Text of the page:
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This page was published on 08/03/2004
Published: 08/03/2004

   Headlines

Last Update: 08-03-2004  
Related category(ies):
Science & business  |  Information society  |  International cooperation

 

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EU research programmes for dummies

Despite the Commission's best efforts to explain its Sixth Framework Programme – the EU's main research funding mechanism – newcomers to the programme argue it is still confusing. Two new publications should help sharpen the focus of future funding applications.

Researchers are skilled in the sciences but sometimes struggle with proposal writing for funds © Source: European Commission Audiovisual Library

Researchers are skilled in the sciences but sometimes struggle with proposal writing for funds

© Source: European Commission Audiovisual Library

Achilleas Mitsos, Director-General of Research at the European Commission, told delegates at a recent symposium in Ireland (Headlines 2 March) that the European Union tends to emphasise new structures rather than asking what these structures might do. Research managers, who routinely spend up to six months writing funding proposals, might agree with this conclusion.

So, with new calls for proposals underway in many priority research areas of the Sixth Framework Programme (FP6), the timing could not be better for two new publications aimed at helping scientists and their teams secure all-important funding. The first – ‘Participating in European Research: Guide for Applicants in FP6' – is a re-release of an 85-page guide produced internally by the communications unit of the Commission's Research DG, which is responsible for managing FP6.   

The second, published by an Irish consulting firm, is a 226-page handbook on ‘How to Write a Competitive Proposal for Framework 6'. Sean McCarthy, author of the book and managing director of Hyperion, says the 12 chapters of the book are modelled on a one-day training course his company has presented to over 14 000 researchers across Europe.

Among the new material in the Commission's ‘FP6 Guide' are updated contact details, new passages in the ‘How projects are organised and funded', ‘Evaluation of proposals' and ‘Ethical review of successful proposals' sections.  Divided into six chapters, the booklet covers the basics of FP6, explains who can take part in it and, in turn, how they should go about it, as well as giving examples of past research projects and scientific priorities under the scheme.  

Some handy tips
Hyperion's guide also presents practical advice and follow-up information for submitting proposals under FP6. Through extensive – perhaps over – use of figures, it examines how the funding scheme works, in particular the priority research areas. However, its strength lies in its empirical origins. The content is based on a modular structure which has been designed for training purposes and evolved over the years, according to the author.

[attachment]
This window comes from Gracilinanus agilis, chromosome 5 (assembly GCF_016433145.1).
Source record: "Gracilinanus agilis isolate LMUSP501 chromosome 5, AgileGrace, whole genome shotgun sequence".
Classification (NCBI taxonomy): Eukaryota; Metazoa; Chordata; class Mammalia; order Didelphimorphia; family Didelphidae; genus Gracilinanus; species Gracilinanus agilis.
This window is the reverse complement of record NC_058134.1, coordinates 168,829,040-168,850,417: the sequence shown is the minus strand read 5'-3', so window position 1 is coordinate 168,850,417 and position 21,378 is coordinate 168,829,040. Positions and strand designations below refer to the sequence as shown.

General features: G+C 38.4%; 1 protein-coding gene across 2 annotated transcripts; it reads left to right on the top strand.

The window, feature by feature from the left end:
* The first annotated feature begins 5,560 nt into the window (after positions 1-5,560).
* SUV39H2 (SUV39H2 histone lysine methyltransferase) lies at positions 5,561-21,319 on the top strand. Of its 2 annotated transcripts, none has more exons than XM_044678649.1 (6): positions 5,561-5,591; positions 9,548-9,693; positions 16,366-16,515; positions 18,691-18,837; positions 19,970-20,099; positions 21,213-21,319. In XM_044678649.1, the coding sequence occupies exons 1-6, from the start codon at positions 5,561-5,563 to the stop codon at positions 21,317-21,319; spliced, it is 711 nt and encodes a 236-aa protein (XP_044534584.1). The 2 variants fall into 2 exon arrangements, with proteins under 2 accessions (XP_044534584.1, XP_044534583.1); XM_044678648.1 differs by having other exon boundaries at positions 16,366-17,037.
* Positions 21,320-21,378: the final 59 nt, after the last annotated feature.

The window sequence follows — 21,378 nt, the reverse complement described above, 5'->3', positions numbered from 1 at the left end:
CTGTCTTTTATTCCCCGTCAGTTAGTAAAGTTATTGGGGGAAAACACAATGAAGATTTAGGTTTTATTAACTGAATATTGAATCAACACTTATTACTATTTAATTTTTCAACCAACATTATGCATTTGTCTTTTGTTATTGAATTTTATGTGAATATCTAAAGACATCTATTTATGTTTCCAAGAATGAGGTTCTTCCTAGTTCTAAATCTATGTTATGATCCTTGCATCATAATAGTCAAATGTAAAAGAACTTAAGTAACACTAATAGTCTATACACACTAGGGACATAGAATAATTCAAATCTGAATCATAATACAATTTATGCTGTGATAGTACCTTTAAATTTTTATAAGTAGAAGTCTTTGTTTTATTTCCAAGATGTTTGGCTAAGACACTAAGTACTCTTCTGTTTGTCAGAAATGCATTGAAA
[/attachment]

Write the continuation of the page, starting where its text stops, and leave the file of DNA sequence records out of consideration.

Having an excellent proposal is no guarantee of success, says McCarthy, because of a shortage of funds or too many proposals in the particular research area. One of the keys to successful proposal writing is being able to sum up the research in one page. “I am a big fan of short, succinct proposals,” he says. “Good proposals have relevant, up-to-date facts and figures [and] bad proposals have only words.” He also stresses the importance of including enlargement countries as consortium partners, and addressing their problems in the proposal.

Most importantly, the guide offers some genuinely handy pointers especially for “beginner” proposal writers but also for the community of service providers working with and for the European Commission, argues Paul McCallum, an EU consultant and journalist working in Brussels. “I've helped prepare a few proposals in my time and thought I knew a lot about it, but I read some tips in the guide that could make a real difference to even an experienced EU-player.”

These guides aim to take the chore out of proposal writing. The updated guide from the Commission is scheduled for release in April and will be available free of charge, while Hyperion's – which was launched in January – will cost €130. But the main difference between the guides is that, while the Commission one describes ‘what' needs to be done to file a successful FP6 proposal and gives pointers on ‘how' to do it, the commercial one gives ideas on ‘how' it could be done but also ‘why'.

A third handbook, ‘European RTD 2004 – Guide for the construction and real estate cluster', has been produced by the Finnish organisation Villa Real. This guide – costing €99 – promises successful proposal writing for FP6 projects in the construction and real estate sectors.

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See also

Putting the horse before the cart (Headlines, 2 March 2003)
FP6
Hyperion
Handbook on research proposal writing in the construction cluster (on CORDIS)

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